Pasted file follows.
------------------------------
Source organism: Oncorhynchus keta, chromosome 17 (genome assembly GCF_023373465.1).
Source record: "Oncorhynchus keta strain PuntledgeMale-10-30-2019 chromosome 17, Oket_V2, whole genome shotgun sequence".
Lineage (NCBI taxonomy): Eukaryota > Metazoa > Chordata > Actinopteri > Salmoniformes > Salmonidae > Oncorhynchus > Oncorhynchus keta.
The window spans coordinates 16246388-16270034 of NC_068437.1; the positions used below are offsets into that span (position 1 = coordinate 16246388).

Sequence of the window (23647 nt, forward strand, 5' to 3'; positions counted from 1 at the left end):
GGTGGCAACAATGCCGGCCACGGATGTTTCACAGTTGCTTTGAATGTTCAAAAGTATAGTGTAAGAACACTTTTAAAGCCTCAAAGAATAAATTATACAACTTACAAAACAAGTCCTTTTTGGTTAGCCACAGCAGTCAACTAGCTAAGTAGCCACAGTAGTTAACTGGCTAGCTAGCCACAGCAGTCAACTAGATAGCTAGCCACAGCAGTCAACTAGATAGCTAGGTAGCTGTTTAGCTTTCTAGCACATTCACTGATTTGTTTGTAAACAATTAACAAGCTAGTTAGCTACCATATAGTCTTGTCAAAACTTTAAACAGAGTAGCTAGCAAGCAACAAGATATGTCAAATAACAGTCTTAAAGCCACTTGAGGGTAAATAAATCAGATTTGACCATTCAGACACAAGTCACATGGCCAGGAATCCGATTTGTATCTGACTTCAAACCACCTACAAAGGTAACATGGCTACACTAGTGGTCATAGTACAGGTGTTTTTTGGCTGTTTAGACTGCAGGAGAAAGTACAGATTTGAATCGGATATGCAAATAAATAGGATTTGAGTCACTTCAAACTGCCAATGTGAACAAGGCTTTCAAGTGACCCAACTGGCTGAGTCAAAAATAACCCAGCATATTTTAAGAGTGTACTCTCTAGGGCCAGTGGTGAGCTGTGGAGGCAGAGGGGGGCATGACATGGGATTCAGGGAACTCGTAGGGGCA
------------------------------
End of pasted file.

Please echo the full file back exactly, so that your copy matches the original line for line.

Source organism: Oncorhynchus keta, chromosome 17 (genome assembly GCF_023373465.1).
Source record: "Oncorhynchus keta strain PuntledgeMale-10-30-2019 chromosome 17, Oket_V2, whole genome shotgun sequence".
Lineage (NCBI taxonomy): Eukaryota > Metazoa > Chordata > Actinopteri > Salmoniformes > Salmonidae > Oncorhynchus > Oncorhynchus keta.
The window spans coordinates 16246388-16270034 of NC_068437.1; the positions used below are offsets into that span (position 1 = coordinate 16246388).

Sequence of the window (23647 nt, forward strand, 5' to 3'; positions counted from 1 at the left end):
GGTGGCAACAATGCCGGCCACGGATGTTTCACAGTTGCTTTGAATGTTCAAAAGTATAGTGTAAGAACACTTTTAAAGCCTCAAAGAATAAATTATACAACTTACAAAACAAGTCCTTTTTGGTTAGCCACAGCAGTCAACTAGCTAAGTAGCCACAGTAGTTAACTGGCTAGCTAGCCACAGCAGTCAACTAGATAGCTAGCCACAGCAGTCAACTAGATAGCTAGGTAGCTGTTTAGCTTTCTAGCACATTCACTGATTTGTTTGTAAACAATTAACAAGCTAGTTAGCTACCATATAGTCTTGTCAAAACTTTAAACAGAGTAGCTAGCAAGCAACAAGATATGTCAAATAACAGTCTTAAAGCCACTTGAGGGTAAATAAATCAGATTTGACCATTCAGACACAAGTCACATGGCCAGGAATCCGATTTGTATCTGACTTCAAACCACCTACAAAGGTAACATGGCTACACTAGTGGTCATAGTACAGGTGTTTTTTGGCTGTTTAGACTGCAGGAGAAAGTACAGATTTGAATCGGATATGCAAATAAATAGGATTTGAGTCACTTCAAACTGCCAATGTGAACAAGGCTTTCAAGTGACCCAACTGGCTGAGTCAAAAATAACCCAGCATATTTTAAGAGTGTACTCTCTAGGGCCAGTGGTGAGCTGTGGAGGCAGAGGGGGGCATGACATGGGATTCAGGGAACTCGTAGGGGCA